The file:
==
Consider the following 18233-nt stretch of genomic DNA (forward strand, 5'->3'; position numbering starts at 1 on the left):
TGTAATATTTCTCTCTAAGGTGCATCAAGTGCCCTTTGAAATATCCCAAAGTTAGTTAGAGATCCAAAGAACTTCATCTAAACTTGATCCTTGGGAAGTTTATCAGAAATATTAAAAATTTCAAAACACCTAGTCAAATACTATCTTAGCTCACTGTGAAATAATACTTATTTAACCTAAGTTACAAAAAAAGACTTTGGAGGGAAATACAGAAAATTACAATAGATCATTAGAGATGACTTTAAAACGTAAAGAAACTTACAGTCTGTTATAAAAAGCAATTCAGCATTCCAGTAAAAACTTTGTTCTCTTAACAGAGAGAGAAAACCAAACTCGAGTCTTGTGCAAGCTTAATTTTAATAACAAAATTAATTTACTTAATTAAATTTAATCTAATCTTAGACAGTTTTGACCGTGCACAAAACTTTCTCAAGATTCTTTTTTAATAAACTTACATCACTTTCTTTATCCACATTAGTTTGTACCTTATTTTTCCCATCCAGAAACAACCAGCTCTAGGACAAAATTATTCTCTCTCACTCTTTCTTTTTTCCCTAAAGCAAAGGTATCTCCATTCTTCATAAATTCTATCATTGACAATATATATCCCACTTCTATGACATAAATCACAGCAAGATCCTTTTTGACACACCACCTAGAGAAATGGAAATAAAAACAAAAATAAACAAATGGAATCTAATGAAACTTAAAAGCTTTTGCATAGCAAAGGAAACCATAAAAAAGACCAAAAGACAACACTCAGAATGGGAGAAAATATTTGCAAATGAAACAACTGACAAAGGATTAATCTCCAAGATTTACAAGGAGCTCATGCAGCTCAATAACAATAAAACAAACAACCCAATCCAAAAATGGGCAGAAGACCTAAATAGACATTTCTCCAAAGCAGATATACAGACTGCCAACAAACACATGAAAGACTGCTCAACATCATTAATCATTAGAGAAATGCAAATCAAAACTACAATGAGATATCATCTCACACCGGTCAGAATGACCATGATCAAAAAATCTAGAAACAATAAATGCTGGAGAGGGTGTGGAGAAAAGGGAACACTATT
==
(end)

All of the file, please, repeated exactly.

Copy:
Consider the following 18233-nt stretch of genomic DNA (forward strand, 5'->3'; position numbering starts at 1 on the left):
TGTAATATTTCTCTCTAAGGTGCATCAAGTGCCCTTTGAAATATCCCAAAGTTAGTTAGAGATCCAAAGAACTTCATCTAAACTTGATCCTTGGGAAGTTTATCAGAAATATTAAAAATTTCAAAACACCTAGTCAAATACTATCTTAGCTCACTGTGAAATAATACTTATTTAACCTAAGTTACAAAAAAAGACTTTGGAGGGAAATACAGAAAATTACAATAGATCATTAGAGATGACTTTAAAACGTAAAGAAACTTACAGTCTGTTATAAAAAGCAATTCAGCATTCCAGTAAAAACTTTGTTCTCTTAACAGAGAGAGAAAACCAAACTCGAGTCTTGTGCAAGCTTAATTTTAATAACAAAATTAATTTACTTAATTAAATTTAATCTAATCTTAGACAGTTTTGACCGTGCACAAAACTTTCTCAAGATTCTTTTTTAATAAACTTACATCACTTTCTTTATCCACATTAGTTTGTACCTTATTTTTCCCATCCAGAAACAACCAGCTCTAGGACAAAATTATTCTCTCTCACTCTTTCTTTTTTCCCTAAAGCAAAGGTATCTCCATTCTTCATAAATTCTATCATTGACAATATATATCCCACTTCTATGACATAAATCACAGCAAGATCCTTTTTGACACACCACCTAGAGAAATGGAAATAAAAACAAAAATAAACAAATGGAATCTAATGAAACTTAAAAGCTTTTGCATAGCAAAGGAAACCATAAAAAAGACCAAAAGACAACACTCAGAATGGGAGAAAATATTTGCAAATGAAACAACTGACAAAGGATTAATCTCCAAGATTTACAAGGAGCTCATGCAGCTCAATAACAATAAAACAAACAACCCAATCCAAAAATGGGCAGAAGACCTAAATAGACATTTCTCCAAAGCAGATATACAGACTGCCAACAAACACATGAAAGACTGCTCAACATCATTAATCATTAGAGAAATGCAAATCAAAACTACAATGAGATATCATCTCACACCGGTCAGAATGACCATGATCAAAAAATCTAGAAACAATAAATGCTGGAGAGGGTGTGGAGAAAAGGGAACACTATT